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    Malpractice reform takes back seat to budget

    Senators pass three bills, but budget work might slow accord with the House.

    By ALISA ULFERTS, Times Staff Writer
    © St. Petersburg Times
    published April 25, 2003

    TALLAHASSEE - The state Senate passed a package of medical malpractice bills Thursday aimed at lowering insurance rates, tracking medical errors and granting emergency medical workers immunity from lawsuits.

    But a final agreement with the House appeared tangled up in the impasse over the state budget, with House Speaker Johnnie Byrd insisting on a spending deal first.

    "We need to do the budget. All the rest we can take up later," Byrd said.

    Doctors and hospitals across the state have been staggering under the weight of growing medical malpractice liability insurance premiums. Some have closed their doors or stopped offering high-risk services such as obstetrics.

    Most of the fight over medical malpractice has centered on the $250,000 cap on pain-and-suffering lawsuit awards that doctors say they need and that Byrd and Gov. Jeb Bush have insisted upon. But caps got a chilly reception in the Senate and are not in its package.

    Two of the Senate's three bills passed 36-1. The third passed 34-6.

    The votes now mean the Senate can start ironing out differences between its medical malpractice package and the bill the House passed several weeks ago. The Senate bill does not cap jury awards, and the House does not roll back insurance rates. The Senate also grants some immunity from lawsuits to doctors caring for patients in emergencies. It also limits hospitals' liability for emergency room mistakes to $2.5-million.

    The Senate measures would require insurance companies to reduce malpractice policy rates more than 20 percent to where they were in 2002. "If there's one piece of the medical malpractice problem that needs to be passed, this is it," said Sen. Walter "Skip" Campbell, D-Tamarac.

    The Senate's bill also gives doctors more flexibility in establishing self-insurance funds and requires insurance companies to give 60 days' notice of a rate increase.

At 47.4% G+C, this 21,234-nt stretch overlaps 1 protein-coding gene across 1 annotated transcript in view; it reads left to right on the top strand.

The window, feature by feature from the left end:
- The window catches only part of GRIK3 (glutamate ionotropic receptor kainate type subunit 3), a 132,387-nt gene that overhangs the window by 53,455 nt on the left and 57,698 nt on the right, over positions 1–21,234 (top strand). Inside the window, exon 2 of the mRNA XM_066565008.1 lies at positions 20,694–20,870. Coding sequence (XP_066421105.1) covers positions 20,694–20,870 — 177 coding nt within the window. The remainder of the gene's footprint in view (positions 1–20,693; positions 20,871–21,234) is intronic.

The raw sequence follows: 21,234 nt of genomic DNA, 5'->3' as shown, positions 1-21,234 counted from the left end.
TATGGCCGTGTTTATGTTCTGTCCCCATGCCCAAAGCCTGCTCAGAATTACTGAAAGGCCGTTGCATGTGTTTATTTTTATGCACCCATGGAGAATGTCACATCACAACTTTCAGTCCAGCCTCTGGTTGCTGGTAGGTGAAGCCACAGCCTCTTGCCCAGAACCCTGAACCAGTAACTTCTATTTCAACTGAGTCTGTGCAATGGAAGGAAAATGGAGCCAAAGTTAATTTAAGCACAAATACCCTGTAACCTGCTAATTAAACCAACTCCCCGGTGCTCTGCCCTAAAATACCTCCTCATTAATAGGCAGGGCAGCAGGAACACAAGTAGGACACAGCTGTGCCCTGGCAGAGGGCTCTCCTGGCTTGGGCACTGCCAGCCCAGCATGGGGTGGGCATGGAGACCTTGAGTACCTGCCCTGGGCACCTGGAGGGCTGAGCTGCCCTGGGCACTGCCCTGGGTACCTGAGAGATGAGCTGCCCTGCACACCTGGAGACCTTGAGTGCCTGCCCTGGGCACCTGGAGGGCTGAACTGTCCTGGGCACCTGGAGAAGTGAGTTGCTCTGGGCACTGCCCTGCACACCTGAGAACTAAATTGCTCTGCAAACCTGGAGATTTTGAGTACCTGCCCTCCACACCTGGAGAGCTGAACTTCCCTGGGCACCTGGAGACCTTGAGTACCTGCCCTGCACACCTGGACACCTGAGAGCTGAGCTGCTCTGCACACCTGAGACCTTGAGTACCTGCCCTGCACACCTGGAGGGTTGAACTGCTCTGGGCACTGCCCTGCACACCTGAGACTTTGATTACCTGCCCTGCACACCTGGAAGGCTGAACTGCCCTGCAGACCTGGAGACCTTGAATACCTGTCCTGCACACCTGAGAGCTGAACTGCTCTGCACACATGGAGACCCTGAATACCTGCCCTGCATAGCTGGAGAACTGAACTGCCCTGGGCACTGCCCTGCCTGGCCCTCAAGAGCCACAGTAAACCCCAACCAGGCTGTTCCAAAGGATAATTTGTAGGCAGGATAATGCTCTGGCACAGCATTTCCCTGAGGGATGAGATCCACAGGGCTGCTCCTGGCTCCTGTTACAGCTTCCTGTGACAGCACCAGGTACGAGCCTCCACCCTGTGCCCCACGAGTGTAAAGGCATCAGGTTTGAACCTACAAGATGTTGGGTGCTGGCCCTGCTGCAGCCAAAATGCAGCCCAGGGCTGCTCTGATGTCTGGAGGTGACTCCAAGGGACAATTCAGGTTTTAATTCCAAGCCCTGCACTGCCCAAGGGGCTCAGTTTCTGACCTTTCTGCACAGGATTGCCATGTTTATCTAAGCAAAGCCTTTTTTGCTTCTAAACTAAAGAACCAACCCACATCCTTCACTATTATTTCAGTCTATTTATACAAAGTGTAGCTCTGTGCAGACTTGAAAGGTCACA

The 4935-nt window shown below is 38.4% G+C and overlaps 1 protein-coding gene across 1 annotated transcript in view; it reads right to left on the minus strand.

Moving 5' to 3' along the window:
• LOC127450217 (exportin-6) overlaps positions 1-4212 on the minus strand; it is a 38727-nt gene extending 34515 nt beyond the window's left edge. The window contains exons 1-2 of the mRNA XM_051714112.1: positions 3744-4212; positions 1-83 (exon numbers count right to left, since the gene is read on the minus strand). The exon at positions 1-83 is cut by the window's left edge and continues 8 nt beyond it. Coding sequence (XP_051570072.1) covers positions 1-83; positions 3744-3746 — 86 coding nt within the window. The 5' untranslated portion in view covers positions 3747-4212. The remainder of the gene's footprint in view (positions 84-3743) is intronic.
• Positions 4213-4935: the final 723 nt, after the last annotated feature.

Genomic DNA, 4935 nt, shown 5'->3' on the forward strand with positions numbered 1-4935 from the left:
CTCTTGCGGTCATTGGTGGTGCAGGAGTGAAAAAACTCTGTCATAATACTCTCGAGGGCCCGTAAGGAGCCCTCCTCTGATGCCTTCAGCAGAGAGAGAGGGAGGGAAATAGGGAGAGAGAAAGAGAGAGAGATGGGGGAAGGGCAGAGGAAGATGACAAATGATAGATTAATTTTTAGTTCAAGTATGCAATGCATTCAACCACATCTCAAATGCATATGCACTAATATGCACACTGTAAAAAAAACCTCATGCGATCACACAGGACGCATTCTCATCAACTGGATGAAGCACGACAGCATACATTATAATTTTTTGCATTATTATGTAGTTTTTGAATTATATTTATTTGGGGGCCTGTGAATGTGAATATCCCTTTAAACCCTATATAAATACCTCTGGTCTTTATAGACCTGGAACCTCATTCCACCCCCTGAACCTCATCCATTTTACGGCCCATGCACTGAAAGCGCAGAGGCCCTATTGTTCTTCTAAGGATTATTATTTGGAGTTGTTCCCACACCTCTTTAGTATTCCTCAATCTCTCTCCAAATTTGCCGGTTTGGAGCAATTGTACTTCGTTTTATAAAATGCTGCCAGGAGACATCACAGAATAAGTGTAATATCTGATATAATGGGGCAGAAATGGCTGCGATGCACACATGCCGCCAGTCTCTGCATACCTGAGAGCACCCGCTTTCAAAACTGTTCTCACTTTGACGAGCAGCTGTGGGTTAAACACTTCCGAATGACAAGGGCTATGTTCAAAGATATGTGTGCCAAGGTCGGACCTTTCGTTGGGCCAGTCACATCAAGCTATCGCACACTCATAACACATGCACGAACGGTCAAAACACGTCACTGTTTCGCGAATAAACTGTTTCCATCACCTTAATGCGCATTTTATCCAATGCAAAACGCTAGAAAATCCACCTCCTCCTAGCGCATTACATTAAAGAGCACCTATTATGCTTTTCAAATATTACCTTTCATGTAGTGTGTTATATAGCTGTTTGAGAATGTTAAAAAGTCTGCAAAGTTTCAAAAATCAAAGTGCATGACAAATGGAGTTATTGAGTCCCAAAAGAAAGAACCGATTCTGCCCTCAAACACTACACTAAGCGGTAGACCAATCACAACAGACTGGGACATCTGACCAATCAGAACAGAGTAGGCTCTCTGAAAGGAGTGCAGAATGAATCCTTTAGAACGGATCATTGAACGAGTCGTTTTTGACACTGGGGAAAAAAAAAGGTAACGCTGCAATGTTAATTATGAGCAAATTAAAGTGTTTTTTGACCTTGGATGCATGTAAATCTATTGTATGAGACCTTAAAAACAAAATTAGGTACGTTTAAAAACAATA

"This will drive down medical malpractice rates immediately," said Sen. Burt Saunders, R-Naples.

    Both the House and Senate bills prohibit insurance companies from earning excessive profits.

    The House doesn't cap economic damages, such as lost wages, but does cap pain-and-suffering awards in all medical malpractice lawsuits.

    Under the Senate proposal, victims of emergency room malpractice could get up to $100,000 from doctors and $2.5-million from the hospital, and the rest they would have to request from the Legislature. Those numbers apply to all damages, not just noneconomic ones.

    Sen. Anna Cowin, R-Leesburg, said forcing plaintiffs to collect from the state will cost too much.

    "These bills are going to cost the state of Florida. We are just making a deeper hole for the state of Florida," Cowin said.

    Saunders said there could be some circumstances in which $2.5-million is not enough to cover the lifelong needs of a child victim of medical malpractice in an emergency room. In such a case, the child's parents could ask for more from the state. Doing nothing risks losing more trauma centers, Saunders said.

    "But the issue is what are we going to do to make sure we have emergency room physicians (who are) willing to practice?" Saunders asked.

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